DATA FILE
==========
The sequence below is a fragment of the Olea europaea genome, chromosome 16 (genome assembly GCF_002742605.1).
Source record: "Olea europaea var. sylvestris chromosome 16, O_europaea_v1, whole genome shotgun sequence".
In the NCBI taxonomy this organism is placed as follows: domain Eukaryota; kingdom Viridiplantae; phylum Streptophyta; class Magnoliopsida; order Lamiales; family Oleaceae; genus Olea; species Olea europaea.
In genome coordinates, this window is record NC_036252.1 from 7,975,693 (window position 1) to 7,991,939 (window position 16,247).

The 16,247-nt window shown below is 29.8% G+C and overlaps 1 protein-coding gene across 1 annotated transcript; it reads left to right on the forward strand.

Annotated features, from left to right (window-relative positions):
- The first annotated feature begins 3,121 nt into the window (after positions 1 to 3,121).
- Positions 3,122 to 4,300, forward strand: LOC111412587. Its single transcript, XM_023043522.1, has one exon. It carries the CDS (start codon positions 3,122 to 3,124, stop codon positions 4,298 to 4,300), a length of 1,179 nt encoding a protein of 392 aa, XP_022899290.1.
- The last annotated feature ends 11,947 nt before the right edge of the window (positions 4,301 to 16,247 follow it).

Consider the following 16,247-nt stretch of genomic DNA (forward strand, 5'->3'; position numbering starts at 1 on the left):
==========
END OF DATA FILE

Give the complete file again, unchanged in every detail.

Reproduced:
The sequence below is a fragment of the Olea europaea genome, chromosome 16 (genome assembly GCF_002742605.1).
Source record: "Olea europaea var. sylvestris chromosome 16, O_europaea_v1, whole genome shotgun sequence".
In the NCBI taxonomy this organism is placed as follows: domain Eukaryota; kingdom Viridiplantae; phylum Streptophyta; class Magnoliopsida; order Lamiales; family Oleaceae; genus Olea; species Olea europaea.
In genome coordinates, this window is record NC_036252.1 from 7,975,693 (window position 1) to 7,991,939 (window position 16,247).

The 16,247-nt window shown below is 29.8% G+C and overlaps 1 protein-coding gene across 1 annotated transcript; it reads left to right on the forward strand.

Annotated features, from left to right (window-relative positions):
- The first annotated feature begins 3,121 nt into the window (after positions 1 to 3,121).
- Positions 3,122 to 4,300, forward strand: LOC111412587. Its single transcript, XM_023043522.1, has one exon. It carries the CDS (start codon positions 3,122 to 3,124, stop codon positions 4,298 to 4,300), a length of 1,179 nt encoding a protein of 392 aa, XP_022899290.1.
- The last annotated feature ends 11,947 nt before the right edge of the window (positions 4,301 to 16,247 follow it).

Consider the following 16,247-nt stretch of genomic DNA (forward strand, 5'->3'; position numbering starts at 1 on the left):